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09/14/2006 4:42 PM ET
Tri-City-Staten Island Game 3 Notebook
Decider could be memorable if the weather cooperates
The Yankees haven't had a chance to raise the .189 average-against posted by Tri-City's dominating Christopher Salamida. (Joy R. Absalon/MLB.com)

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STATEN ISLAND, N.Y. -- To say that Christopher Salamida has been dominating this season would be an understatement.

The Tri-City southpaw went 10-1 with a 1.06 ERA in the regular season, and opponents hit .189 against him. The 2006 13th round draft pick reeled off a win in eight straight starts between July 13 and Aug. 25, and just once all season did he allow more than one earned run.

Salamida's final outing of the season will be his most important yet, as the 22-year-old will take the hill for Tri-City in winner-take-all Game 3 of the New York Penn League Championship Series. His teammates are thrilled to have him on the mound.

"I'm really excited about giving the ball to Sal in Game Three," said ValleyCats center fielder Aaron Bulkley after Tri-City's 9-2 win in Game 2 of the series. "There hasn't been a time yet this year that he hasn't been solid. He's been a major part of our success this season."

The Yankees, who went 4-2 against the ValleyCats in the regular season, have never faced Salamida. Staten Island manager Gaylen Pitts gave a succinct answer when asked his opinion of Salamida.

"We don't know much about him," he said. "But he had a hell of a year."

Salamida spent the bulk of Wednesday's 9-2 ValleyCats' win in a seat behind home plate, scouting the Staten Island offense.

"I feel like I have the advantage," he said. "I have a few things in my head on how to approach people, and what their players can and can't hit. I'm pumped up and ready."

Still, don't concede the title to the ValleyCats just yet. As has been the case all season, Salamida will be limited to 90 pitches in the outing, and he has not gone past the sixth inning in any start this season. Regardless of how well the Watervliet, N.Y. native pitches, the Yankees will get a crack at Tri-City's bullpen.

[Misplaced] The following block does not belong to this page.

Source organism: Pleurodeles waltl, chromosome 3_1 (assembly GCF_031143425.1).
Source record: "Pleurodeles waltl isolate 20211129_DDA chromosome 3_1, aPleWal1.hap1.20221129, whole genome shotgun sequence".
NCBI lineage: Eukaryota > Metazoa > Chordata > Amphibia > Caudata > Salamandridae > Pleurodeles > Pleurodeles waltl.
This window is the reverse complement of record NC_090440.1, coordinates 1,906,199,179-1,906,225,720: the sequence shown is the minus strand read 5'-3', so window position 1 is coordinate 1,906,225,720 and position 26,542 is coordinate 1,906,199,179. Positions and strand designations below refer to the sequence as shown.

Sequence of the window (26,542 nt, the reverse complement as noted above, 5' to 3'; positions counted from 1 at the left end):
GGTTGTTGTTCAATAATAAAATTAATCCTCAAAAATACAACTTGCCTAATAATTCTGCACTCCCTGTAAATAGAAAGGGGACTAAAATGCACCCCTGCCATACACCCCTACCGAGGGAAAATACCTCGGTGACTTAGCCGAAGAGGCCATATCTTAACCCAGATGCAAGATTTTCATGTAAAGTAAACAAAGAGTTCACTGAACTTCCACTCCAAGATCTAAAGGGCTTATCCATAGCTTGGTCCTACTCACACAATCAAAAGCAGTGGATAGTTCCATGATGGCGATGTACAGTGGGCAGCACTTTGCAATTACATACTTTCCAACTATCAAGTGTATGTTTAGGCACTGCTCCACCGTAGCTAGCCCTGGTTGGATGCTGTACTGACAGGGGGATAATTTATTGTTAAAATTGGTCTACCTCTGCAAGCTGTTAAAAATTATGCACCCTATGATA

And even with all the hype surrounding Salamida, it should not be forgotten that Staten Island will be countering with George Kontos. The Northwestern product went 7-3 with a 2.64 ERA this season, and one of his best starts of the season came against Tri-City. On Aug. 10, Kontos allowed just one hit over six shutout innings as the Yankees cruised to a 10-2 win.

No matter what happens, Game 3 of the NYPL championship is shaping up to be a memorable contest. Perhaps Tri-City manager Greg Lambehn summed it up best.

"This game is going to be incredible to watch and to play in," he said. "I don't think the players will ever forget being a part of it. It's going to be as good a game as you're ever going to see in this league."

Pitts' Pick
Staten Island manager Gaylen Pitts is in his first season with the Yankees, and he's been understandably impressed with how his team has played so far. The Yankees compiled a league-best 45-29 record, and are currently one win away from winning their second NYPL Championship in as many years.

While Pitts is quick to give credit to standouts, such as starter Timothy Norton and hot-hitting second baseman Wilmer Pino, he believes that catcher Francisco Cervelli has been one of the team's most overlooked players. Prior to 2006, the 20-year-old Venezuelan backstop had hit just .223 over three Rookie level seasons. This year, Cervelli batted .309 in 42 games, while improving his defense and play-calling abilities.

"For me, he's been the biggest surprise we've had this season," said Pitts. "I don't think anyone could have foreseen how much he would improve. He's really come into his own."

Who'll Stop the Rain?
Steady rain in the New York City area has already caused Thursday's Game 3 to be postponed. Unfortunately, the weather forecast for Friday and Saturday is not much better. The outright cancellation of Game 3 is a possibility, should the weather not improve. This would result in Staten Island and Tri-City being named league co-champions.

As anticlimactic and depressing as that scenario would be, it is not without historical precedent. In 1998, relentless rain resulted in Oneonta and Auburn being named co-champions. In 2001, Brooklyn and Williamsport were declared co-winners after that year's terrorist attacks forced the cancellation of the series.

Benjamin Hill is a contributor to MLB.com. This story was not subject to the approval of the National Association of Professional Baseball Leagues or its clubs.